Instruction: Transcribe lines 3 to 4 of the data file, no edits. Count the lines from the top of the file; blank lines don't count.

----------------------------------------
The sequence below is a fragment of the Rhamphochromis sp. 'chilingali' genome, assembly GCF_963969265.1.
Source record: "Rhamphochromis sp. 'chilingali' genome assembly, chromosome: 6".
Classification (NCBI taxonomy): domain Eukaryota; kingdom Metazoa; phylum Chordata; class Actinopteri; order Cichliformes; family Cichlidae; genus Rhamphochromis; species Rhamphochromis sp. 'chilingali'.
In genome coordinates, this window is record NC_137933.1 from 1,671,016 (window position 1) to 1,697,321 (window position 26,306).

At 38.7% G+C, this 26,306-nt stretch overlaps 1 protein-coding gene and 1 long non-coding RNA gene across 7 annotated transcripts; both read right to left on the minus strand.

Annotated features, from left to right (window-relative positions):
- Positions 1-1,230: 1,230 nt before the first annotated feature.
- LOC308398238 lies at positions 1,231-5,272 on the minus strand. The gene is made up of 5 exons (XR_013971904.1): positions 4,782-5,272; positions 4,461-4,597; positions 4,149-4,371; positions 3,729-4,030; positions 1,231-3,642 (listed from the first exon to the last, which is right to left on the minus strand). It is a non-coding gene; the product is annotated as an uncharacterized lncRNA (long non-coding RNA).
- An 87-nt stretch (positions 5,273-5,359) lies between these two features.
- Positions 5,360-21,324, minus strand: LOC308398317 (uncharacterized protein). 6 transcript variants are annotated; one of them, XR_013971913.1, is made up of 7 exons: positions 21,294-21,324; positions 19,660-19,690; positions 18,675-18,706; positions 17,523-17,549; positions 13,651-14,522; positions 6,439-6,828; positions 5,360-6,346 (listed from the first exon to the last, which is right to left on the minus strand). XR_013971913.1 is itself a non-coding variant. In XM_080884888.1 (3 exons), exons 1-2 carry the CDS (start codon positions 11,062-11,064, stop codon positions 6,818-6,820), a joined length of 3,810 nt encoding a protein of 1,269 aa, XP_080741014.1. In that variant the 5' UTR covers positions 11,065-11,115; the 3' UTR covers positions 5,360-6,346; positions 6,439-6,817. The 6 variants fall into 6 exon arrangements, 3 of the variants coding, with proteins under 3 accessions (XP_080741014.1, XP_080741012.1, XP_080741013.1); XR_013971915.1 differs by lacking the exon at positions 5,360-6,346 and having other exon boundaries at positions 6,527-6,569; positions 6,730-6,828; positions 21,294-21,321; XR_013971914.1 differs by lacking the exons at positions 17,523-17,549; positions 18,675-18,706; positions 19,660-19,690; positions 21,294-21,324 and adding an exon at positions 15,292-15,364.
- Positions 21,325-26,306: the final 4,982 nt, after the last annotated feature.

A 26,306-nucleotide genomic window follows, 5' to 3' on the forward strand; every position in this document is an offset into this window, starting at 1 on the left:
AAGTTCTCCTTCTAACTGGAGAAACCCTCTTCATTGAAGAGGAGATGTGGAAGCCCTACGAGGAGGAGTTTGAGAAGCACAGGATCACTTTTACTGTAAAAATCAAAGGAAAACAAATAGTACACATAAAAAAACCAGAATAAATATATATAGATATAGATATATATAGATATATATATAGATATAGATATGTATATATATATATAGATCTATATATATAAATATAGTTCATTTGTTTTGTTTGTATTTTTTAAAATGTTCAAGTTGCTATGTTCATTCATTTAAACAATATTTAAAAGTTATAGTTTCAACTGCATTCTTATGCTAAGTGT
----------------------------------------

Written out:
Classification (NCBI taxonomy): domain Eukaryota; kingdom Metazoa; phylum Chordata; class Actinopteri; order Cichliformes; family Cichlidae; genus Rhamphochromis; species Rhamphochromis sp. 'chilingali'.
In genome coordinates, this window is record NC_137933.1 from 1,671,016 (window position 1) to 1,697,321 (window position 26,306).